In seeking to establish 1929 as a watershed in modern Jewish history, the contributors to this volume explore important political, economic, and cultural developments in Europe and the U.S. through a transnational lens. The events of 1929 had tumultuous and tragic consequences but the preceding years were in many ways remarkably optimistic. The authors make a strong case that key insights into modern Jewish history can be gleaned by studying the interconnectedness of Jewish communities around the globe in the 1920s and early 1930s.
If 1929 features here as a date of unusual significance to Jewish history, it is partly as a consequence of the disruption brought about by the First World War. In the U.S., interwar isolationism and xenophobia led to immigration restrictions in 1921, 1924, and 1929 that nearly halted Jewish immigration; the country that had been the destination for over two million European Jews between the 1880s and 1914 closed its doors. Contacts between the U.S. and Europe did not cease, however, and uncertain political and economic conditions in interwar Europe made east European Jews ever more reliant on aid from American coreligionists. American Jews donated and distributed an astonishing $100 million between 1914 and 1929. The scale of the philanthropic efforts was vast and necessarily involved close contacts; indeed, many contributors had only recently immigrated to the U.S. from Europe. Further east, the young Soviet state transitioned from revolution and war to a period of relative openness in the 1920s. Many Soviet Jews took part in the state’s agricultural colonization projects intended to “normalize” Jews socially by transforming them into farmers. Enthusiastic American supporters sent money and even a scientific commission to test the suitability of the Soviet Far East for Jewish colonization.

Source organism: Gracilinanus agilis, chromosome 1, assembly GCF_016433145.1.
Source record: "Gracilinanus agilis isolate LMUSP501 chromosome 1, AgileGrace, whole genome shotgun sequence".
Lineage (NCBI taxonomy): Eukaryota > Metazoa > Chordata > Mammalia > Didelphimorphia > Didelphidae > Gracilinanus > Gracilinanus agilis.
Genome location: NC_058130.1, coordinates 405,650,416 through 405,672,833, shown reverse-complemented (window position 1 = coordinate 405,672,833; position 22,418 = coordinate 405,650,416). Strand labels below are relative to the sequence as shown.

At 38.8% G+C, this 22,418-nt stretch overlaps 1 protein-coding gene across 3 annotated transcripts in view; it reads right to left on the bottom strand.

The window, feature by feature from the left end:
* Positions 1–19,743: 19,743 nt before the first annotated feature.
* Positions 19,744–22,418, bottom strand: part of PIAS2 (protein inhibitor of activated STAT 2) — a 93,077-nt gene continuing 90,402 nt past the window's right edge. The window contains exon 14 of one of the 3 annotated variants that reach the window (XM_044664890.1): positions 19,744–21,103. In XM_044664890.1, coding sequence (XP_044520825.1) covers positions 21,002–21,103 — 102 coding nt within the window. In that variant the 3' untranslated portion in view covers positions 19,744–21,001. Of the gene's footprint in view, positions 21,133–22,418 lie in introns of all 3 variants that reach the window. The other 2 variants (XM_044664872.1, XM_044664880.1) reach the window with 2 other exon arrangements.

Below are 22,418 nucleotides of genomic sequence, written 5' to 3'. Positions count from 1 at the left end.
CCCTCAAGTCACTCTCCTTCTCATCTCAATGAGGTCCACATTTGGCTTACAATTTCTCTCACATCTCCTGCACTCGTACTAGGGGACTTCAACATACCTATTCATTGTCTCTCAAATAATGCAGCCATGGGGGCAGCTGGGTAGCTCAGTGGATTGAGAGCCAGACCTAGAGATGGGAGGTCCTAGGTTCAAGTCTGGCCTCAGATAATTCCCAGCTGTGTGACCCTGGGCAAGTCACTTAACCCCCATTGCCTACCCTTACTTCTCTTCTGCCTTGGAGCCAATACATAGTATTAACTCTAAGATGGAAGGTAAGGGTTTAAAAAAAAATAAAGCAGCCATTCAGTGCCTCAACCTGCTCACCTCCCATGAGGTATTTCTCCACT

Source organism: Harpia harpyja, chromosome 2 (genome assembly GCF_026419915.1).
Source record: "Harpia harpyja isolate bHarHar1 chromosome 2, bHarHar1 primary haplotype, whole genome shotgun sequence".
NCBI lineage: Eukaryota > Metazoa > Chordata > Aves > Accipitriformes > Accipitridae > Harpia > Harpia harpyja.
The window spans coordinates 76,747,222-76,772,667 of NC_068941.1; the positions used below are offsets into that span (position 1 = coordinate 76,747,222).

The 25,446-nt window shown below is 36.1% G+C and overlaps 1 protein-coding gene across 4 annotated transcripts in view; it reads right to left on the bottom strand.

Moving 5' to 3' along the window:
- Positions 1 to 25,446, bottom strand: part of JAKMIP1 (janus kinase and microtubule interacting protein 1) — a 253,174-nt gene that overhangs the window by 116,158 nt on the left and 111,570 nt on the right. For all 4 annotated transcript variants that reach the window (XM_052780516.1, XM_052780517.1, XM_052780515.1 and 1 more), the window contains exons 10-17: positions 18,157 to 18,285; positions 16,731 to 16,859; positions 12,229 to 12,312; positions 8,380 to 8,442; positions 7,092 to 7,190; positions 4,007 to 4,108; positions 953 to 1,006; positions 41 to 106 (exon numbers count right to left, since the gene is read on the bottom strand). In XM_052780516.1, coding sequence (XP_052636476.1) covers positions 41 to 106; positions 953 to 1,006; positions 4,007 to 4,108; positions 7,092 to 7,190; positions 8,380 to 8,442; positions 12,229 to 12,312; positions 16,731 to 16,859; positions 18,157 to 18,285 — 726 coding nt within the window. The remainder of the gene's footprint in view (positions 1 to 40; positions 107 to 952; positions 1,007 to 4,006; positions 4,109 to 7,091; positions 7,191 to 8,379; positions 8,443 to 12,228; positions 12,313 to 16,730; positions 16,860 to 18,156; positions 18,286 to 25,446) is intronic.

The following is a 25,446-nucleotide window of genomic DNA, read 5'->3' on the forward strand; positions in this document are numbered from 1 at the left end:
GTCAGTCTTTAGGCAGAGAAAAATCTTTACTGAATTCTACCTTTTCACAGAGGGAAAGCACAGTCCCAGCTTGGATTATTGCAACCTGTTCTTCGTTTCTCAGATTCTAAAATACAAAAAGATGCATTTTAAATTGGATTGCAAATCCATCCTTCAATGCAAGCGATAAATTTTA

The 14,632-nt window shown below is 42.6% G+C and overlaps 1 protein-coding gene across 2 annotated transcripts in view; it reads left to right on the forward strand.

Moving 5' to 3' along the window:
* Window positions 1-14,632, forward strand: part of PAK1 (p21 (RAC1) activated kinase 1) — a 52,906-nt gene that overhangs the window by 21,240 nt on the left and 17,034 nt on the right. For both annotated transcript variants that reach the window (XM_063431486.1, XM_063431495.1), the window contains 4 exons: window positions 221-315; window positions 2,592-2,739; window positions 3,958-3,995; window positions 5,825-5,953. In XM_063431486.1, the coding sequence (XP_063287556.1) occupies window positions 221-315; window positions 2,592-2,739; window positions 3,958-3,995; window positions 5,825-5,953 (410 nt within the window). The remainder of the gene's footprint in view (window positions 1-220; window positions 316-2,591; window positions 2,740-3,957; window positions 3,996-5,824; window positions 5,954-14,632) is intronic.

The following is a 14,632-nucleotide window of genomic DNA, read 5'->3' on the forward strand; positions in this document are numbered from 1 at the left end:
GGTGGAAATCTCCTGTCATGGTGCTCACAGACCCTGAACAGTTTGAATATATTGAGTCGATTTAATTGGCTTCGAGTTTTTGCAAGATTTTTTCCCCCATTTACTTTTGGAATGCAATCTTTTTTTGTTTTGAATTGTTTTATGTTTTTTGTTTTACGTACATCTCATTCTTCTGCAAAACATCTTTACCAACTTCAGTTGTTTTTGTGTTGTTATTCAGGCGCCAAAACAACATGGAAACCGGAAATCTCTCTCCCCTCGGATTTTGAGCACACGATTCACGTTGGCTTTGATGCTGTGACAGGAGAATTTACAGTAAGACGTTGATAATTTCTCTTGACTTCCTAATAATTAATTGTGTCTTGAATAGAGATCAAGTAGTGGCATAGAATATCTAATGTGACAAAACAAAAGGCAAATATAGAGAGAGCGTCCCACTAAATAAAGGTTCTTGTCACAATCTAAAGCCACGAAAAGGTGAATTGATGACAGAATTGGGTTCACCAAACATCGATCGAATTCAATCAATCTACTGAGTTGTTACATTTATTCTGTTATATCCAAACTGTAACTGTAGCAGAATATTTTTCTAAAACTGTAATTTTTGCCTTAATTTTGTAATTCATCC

To understand 1929 as a turning point, the authors point to developments including the stock market crash in the U.S., the onset of Stalinist autocracy in the Soviet Union, and the increasing tendency of Zionists and philanthropists to forsake the mechanisms of international law and diplomacy in favor of advocating a sovereign Jewish state. 1929 certainly ended with drastically reduced opportunities for political and economic maneuver. Was the optimism of the 1920s misplaced or merely unfulfilled? The contributors to this volume fruitfully examine the significance of 1929 and provide many avenues for further exploration.